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'Revival' tells the dark and stormy tale of a New England minister who loses his faith

A former minister turned carnival huckster stars in Stephen King's latest novel.

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Revival,
by Stephen King,
Scribner,
416 pp.

View photo

In September, Stephen King turned 67. Perhaps he wrote a novel to celebrate. We’ll know in a month or two, no doubt.

After all, the Bard of Bangor, prolific throughout his 40-year writing career, has ramped up his production of late, churning out books and stories at a rate reminiscent of Lucy and Ethel in the chocolate factory. Since 2006, King’s output consists of 10 novels plus two story collections. Throw in movie and TV adaptations, occasional columns for Entertainment Weekly and a tag-team story with novelist son Joe Hill and you might wonder if and when King sleeps. Maybe the horror master really is a vampire, a situation that would also explain the jolt of reading “Salem’s Lot.”

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Now comes Revival, a dark and stormy tale about a New England minister who loses faith after a family tragedy. Reverend Charles Jacobs, a young man with a beautiful wife and a 5-year-old son, comes unraveled when a head-on car wreck kills his wife and son.

Recommended:Stephen King's 10 favorite books

Jacobs, who has ministered to a Methodist flock for three years in the small Maine town where his family dies, leaves the pulpit for several weeks after the accident. Then he delivers what the narrator calls the Terrible Sermon, Jacobs’ return to the ministry just before Thanksgiving in 1965.

Among other remarks, Jacobs tells the congregation, “Religion is the theological equivalent of a quick-buck insurance scam, where you pay in your premium year after year, and then, when you need the benefits you paid for so – pardon the pun – so religiously, you discover the company that took your money does not, in fact, exist.”

With a string of similar heresies, the congregation storms out of his sermon and, immediately afterward, Jacobs loses his job. He leaves a lasting impression with everyone in the church, especially the Morton family.

No one more so than Jamie Morton, who is 9 years old when the church fires Jacobs. Jamie befriended the young minister when Jacobs first arrived in 1962. Before tragedy befalls him, Jacobs displays a dreamy fascination with the healing powers of electricity and electrical currents. And he dazzles Jamie and other youths in the church with stories and workshop-tinkering aimed at creating small-scale miracles.

King tells his story through the first-person voice of Jamie Morton, who recounts his 50-year relationship with Reverend Jacobs in a haunted but genial tone.

Recalling the start of his addiction, Jamie notes, “Advice to all you riders out there: swerving on gravel at forty is a terrible idea. I dumped the bike and broke the leg in five places. Shortly thereafter, I discovered the Joy of Morphine.”

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Jamie and Jacobs meet next in 1992 in Oklahoma. Jacobs has become a carnival huckster who funds his secretive electrical experiments through the deception of miracle cures. (A handful of the former minister’s ministrations are legitimate and come with side effects creepy enough to be in a Stephen King novel.) Jamie, a heroin addict and itinerant rhythm guitarist, hits rock bottom and stumbles across Jacobs at the Tulsa fairgrounds.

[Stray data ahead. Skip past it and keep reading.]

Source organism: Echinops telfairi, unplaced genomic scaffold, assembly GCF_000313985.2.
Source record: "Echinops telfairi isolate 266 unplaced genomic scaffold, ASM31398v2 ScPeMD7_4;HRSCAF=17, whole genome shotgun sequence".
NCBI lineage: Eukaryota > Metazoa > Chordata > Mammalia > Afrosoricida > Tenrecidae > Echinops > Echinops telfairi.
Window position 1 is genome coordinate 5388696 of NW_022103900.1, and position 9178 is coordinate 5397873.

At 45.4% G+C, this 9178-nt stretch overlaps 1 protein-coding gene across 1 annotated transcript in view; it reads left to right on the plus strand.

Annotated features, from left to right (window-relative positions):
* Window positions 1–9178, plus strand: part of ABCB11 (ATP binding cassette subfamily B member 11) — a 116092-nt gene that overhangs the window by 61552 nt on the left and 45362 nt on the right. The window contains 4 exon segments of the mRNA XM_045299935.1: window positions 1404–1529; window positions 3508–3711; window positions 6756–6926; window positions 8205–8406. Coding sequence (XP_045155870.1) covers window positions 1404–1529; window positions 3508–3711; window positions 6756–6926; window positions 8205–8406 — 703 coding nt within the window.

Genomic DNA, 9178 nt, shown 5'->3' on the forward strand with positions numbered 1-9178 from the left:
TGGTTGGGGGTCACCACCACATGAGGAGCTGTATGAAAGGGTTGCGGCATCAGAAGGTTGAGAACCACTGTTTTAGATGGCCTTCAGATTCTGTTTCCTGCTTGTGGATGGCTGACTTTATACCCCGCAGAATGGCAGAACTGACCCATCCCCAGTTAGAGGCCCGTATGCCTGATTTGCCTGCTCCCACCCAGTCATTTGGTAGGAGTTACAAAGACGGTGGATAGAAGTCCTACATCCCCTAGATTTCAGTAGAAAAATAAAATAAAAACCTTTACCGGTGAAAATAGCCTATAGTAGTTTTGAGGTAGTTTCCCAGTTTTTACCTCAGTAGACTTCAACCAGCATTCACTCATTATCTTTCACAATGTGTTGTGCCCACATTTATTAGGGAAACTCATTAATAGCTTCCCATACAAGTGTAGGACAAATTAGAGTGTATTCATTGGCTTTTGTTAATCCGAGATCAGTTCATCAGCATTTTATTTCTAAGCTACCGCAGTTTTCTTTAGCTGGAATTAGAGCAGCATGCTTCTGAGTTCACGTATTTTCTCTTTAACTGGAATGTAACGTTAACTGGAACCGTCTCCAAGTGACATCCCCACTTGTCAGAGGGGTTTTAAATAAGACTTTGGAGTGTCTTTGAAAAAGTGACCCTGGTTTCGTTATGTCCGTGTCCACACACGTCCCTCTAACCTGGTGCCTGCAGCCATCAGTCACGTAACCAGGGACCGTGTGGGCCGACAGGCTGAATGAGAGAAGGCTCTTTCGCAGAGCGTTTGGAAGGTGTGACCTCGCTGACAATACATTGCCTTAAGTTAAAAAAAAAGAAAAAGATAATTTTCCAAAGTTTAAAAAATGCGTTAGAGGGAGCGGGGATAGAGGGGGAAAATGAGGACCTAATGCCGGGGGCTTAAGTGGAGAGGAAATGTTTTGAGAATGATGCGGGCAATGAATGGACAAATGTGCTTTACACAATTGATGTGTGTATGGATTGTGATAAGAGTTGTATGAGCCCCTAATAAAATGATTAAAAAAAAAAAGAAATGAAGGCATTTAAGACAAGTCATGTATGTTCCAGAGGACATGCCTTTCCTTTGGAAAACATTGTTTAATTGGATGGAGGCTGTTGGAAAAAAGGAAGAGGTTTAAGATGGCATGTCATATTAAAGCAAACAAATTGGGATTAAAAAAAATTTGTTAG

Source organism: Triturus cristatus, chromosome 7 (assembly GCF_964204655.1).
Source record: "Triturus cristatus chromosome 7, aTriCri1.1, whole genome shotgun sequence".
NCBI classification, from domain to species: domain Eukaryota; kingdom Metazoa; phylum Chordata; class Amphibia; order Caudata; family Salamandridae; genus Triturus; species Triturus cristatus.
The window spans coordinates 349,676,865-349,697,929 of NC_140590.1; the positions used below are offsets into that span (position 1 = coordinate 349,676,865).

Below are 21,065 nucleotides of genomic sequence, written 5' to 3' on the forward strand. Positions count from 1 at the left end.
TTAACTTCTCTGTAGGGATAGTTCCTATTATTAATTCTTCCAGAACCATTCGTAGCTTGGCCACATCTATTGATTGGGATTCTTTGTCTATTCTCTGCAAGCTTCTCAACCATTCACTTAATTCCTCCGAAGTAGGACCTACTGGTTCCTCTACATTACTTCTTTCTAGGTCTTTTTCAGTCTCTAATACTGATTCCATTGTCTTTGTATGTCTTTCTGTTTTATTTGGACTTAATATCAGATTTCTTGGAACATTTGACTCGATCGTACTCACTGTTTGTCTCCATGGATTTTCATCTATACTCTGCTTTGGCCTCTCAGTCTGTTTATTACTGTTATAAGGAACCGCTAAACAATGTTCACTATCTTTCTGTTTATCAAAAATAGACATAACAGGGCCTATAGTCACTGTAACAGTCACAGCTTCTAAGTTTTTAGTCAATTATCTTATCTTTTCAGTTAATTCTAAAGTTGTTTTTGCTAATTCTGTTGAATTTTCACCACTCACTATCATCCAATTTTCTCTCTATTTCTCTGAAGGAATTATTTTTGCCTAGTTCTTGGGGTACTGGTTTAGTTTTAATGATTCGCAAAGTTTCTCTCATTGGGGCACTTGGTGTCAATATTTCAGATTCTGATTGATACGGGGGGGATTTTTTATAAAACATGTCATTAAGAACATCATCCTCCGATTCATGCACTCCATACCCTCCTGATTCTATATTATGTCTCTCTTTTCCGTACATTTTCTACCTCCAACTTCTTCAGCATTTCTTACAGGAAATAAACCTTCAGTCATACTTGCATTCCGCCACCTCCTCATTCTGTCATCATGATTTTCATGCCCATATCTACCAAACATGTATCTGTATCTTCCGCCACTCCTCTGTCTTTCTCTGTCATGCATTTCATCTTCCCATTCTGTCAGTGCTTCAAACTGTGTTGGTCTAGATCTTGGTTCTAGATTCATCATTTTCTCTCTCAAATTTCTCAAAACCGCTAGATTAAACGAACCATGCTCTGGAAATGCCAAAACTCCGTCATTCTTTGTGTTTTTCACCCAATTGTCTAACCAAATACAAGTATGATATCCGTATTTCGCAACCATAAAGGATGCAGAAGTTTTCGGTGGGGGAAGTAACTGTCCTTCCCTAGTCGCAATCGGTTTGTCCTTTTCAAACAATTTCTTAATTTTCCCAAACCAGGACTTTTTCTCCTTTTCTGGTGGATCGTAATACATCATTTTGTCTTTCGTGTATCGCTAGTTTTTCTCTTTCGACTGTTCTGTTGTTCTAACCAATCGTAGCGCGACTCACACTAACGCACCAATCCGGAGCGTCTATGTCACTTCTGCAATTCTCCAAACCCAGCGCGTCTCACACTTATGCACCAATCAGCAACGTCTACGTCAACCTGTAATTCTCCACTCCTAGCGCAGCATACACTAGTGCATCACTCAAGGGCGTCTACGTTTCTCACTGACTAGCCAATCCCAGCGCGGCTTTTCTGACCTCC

Eventually, Jacobs saves Jamie, curbs his drug addiction, and finds him a job at a music studio. Jamie, though, soon enough realizes the debt to be exacted by Jacobs, a man possessed and obsessed with exploring the afterlife.

Watching the erstwhile reverend working as a carnival healer, Jamie marvels at the willing suspension of disbelief coursing through the audience.

“Here were people who routinely used their computers to stay in touch with their friends and get the news of the day, people who took weather satellites and lung transplants for granted, people who expected to live lives thirty and forty years longer than those of their great-grandparents,” King writes. “Here they were, falling for a story that made Santa and the Tooth Fairy look like gritty realism.”

There is a “Frankenstein” aspect of interfering with life and death in “Revival,” a debt acknowledged by King in a dedication that includes Mary Shelley and other horror favorites. King, a founding member of the Rock Bottom Remainders, a garage-rock group whose members include fellow authors Dave Barry, Amy Tan, and Scott Turow, indulges in a few rock and roll guitar asides and, in the voice of Jamie Morton, summons an elegiac tone worthy of his coming-of-age novella “Stand by Me.”

And, for the millions of us who keep ignoring Camus and Proust in favor of “Cujo” and “Carrie,” King scatters a few Easter eggs in “Revival.” Among them: references to the amusement park setting in his short novel “Joyland” and a setting in Maine near Castle Rock, King’s version of Yoknapatawpha County.

This book isn’t as much fun as “Mr. Mercedes,” published way back in the summer of 2014, but King fans won’t lose any faith in his powers while breezing through “Revival.


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